Operating Under the Influence
35+ Years' Experience. Nationally Recognized Defense.
If you are you are charged with operating a motor vehicle in violation of chapter 90, section 24, of our General Laws. You may have violated the statute in two different ways:
In order to prove a defendant guilty of this offense, the Commonwealth must prove that a defendant violated the statute in at least one of those two ways.
Specifically, the Commonwealth must prove three things beyond a reasonable doubt:
Someone does not have to be drunk to be under the influence of alcohol. A person is under the influence of alcohol if they have consumed enough alcohol to reduce their ability to operate a motor vehicle safely, by decreasing his their alertness, judgment and ability to respond promptly. It means that a person has consumed enough alcohol to reduce their mental clarity, self-control and reflexes, and thereby left themselves with a reduced ability to drive safely.
The Commonwealth is not required to show that a defendant actually drove in an unsafe or erratic manner, but it is required to prove that their ability to drive safely was diminished by alcohol. The amount of alcohol necessary to do this may vary from person to person. A jury can consider any believable evidence about a defendant’s alleged consumption of alcohol, as well as a defendant’s appearance, condition and behavior at the time.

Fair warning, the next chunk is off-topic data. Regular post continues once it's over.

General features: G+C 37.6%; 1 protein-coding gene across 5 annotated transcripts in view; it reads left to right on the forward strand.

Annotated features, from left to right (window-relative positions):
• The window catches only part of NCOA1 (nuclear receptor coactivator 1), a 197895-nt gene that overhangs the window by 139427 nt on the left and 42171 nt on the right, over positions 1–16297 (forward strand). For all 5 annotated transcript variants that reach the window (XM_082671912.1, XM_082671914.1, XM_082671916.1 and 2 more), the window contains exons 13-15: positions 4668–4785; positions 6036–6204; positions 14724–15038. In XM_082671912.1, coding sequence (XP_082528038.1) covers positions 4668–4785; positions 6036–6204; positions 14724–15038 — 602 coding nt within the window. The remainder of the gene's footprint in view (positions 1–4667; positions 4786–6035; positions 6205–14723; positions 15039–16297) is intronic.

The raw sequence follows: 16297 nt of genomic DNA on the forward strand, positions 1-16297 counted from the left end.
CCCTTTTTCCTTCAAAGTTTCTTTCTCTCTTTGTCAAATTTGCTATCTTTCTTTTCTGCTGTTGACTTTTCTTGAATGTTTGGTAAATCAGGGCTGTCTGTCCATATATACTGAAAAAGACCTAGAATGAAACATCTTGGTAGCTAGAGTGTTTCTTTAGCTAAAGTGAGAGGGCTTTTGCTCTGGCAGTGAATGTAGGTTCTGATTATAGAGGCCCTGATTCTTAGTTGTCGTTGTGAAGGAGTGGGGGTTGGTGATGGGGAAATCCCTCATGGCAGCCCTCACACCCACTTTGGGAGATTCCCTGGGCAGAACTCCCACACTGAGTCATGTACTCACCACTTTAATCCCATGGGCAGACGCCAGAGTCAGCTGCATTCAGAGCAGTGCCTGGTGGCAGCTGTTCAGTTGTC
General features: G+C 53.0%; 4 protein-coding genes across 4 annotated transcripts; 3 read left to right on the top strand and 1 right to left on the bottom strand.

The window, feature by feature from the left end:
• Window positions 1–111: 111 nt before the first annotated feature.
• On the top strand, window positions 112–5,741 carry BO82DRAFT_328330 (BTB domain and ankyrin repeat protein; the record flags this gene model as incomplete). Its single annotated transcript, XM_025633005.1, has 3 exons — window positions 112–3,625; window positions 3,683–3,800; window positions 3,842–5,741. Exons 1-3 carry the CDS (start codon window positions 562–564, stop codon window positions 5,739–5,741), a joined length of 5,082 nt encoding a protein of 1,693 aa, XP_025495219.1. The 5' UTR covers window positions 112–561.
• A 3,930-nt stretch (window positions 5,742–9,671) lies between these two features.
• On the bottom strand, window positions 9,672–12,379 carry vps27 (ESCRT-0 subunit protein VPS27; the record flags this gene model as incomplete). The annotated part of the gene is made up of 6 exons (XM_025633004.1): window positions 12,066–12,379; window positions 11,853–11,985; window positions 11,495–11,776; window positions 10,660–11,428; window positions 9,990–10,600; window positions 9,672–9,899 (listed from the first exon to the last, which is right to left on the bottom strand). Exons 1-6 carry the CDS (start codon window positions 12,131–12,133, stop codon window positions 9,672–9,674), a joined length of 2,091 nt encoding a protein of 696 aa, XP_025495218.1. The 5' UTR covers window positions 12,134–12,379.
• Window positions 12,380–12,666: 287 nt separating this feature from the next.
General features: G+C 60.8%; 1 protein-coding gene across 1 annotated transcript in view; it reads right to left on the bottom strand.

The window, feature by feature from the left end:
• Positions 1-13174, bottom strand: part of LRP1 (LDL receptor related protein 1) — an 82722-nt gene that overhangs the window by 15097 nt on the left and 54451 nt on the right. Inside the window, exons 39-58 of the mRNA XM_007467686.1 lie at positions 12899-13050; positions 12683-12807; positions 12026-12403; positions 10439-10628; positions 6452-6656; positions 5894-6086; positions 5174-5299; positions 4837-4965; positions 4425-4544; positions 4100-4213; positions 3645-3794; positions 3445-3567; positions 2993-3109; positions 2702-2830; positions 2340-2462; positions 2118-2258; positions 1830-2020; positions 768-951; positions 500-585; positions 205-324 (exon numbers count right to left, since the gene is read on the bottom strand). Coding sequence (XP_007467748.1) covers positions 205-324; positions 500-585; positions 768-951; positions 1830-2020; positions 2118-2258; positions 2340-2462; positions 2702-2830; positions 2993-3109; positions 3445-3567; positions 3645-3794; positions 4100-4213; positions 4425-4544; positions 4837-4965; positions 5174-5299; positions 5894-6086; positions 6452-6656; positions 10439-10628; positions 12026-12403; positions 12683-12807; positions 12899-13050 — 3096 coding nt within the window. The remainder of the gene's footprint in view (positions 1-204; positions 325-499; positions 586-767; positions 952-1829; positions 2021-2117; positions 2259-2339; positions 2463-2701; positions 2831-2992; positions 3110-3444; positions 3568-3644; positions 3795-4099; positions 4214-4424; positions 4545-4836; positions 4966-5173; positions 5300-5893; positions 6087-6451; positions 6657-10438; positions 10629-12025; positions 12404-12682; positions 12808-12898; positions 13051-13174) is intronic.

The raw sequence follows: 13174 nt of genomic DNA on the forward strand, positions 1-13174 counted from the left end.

Instead of proving that a defendant was “under the influence” of alcohol, the Commonwealth may seek to prove that a defendant is guilty of this offense by showing beyond a reasonable doubt that at the time of operation, a defendant had a blood alcohol level of .08 percent or greater by weight. The use of a defendant’s breath or blood test will differ depending upon whether the jury is considering evidence that they operated a motor vehicle with a blood alcohol level of .08 percent or greater, or operated while under the influence of alcohol. In deciding whether the Commonwealth has proved that a defendant had a blood alcohol level of .08 percent or greater, at the time of operating the vehicle, a jury may consider evidence of a breath or blood test of .08 or greater.
In deciding whether the Commonwealth has proved that a defendant was under the influence of alcohol at the time of operating the vehicle, a jury may consider whether a breath or blood test showed that a defendant had consumed any alcohol. However, evidence of a positive breath or blood test is not sufficient by itself to prove that a defendant was under the influence of alcohol.
If you have been charged with operating under the influence or would like to discuss a legal matter involving operating under the influence please let our Boston defense attorney know as soon as possible. It’s extremely important to have defense counsel by your side as early as possible in this process.
Brad Bailey Law can be reached immediately by filling out this form.
Brad Bailey is the go-to defense attorney for white collar crimes, federal crimes, as well as serious state felony charges. He is without question one of the most experienced criminal defense attorneys in Boston.